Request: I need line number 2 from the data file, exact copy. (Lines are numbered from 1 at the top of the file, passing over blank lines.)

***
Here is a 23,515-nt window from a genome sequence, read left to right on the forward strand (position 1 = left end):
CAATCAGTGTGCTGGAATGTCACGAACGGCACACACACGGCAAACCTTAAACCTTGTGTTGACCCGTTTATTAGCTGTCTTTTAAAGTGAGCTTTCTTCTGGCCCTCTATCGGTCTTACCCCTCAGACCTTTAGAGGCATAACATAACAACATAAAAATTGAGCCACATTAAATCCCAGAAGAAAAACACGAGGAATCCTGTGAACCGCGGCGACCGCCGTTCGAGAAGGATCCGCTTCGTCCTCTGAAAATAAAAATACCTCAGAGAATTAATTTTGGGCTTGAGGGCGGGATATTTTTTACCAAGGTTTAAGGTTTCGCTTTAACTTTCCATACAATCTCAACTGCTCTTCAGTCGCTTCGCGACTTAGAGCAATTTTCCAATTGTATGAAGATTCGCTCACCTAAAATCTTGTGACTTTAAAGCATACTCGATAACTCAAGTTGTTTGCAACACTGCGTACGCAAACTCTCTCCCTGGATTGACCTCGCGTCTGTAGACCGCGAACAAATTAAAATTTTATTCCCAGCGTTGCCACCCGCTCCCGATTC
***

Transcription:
CAATCAGTGTGCTGGAATGTCACGAACGGCACACACACGGCAAACCTTAAACCTTGTGTTGACCCGTTTATTAGCTGTCTTTTAAAGTGAGCTTTCTTCTGGCCCTCTATCGGTCTTACCCCTCAGACCTTTAGAGGCATAACATAACAACATAAAAATTGAGCCACATTAAATCCCAGAAGAAAAACACGAGGAATCCTGTGAACCGCGGCGACCGCCGTTCGAGAAGGATCCGCTTCGTCCTCTGAAAATAAAAATACCTCAGAGAATTAATTTTGGGCTTGAGGGCGGGATATTTTTTACCAAGGTTTAAGGTTTCGCTTTAACTTTCCATACAATCTCAACTGCTCTTCAGTCGCTTCGCGACTTAGAGCAATTTTCCAATTGTATGAAGATTCGCTCACCTAAAATCTTGTGACTTTAAAGCATACTCGATAACTCAAGTTGTTTGCAACACTGCGTACGCAAACTCTCTCCCTGGATTGACCTCGCGTCTGTAGACCGCGAACAAATTAAAATTTTATTCCCAGCGTTGCCACCCGCTCCCGATTC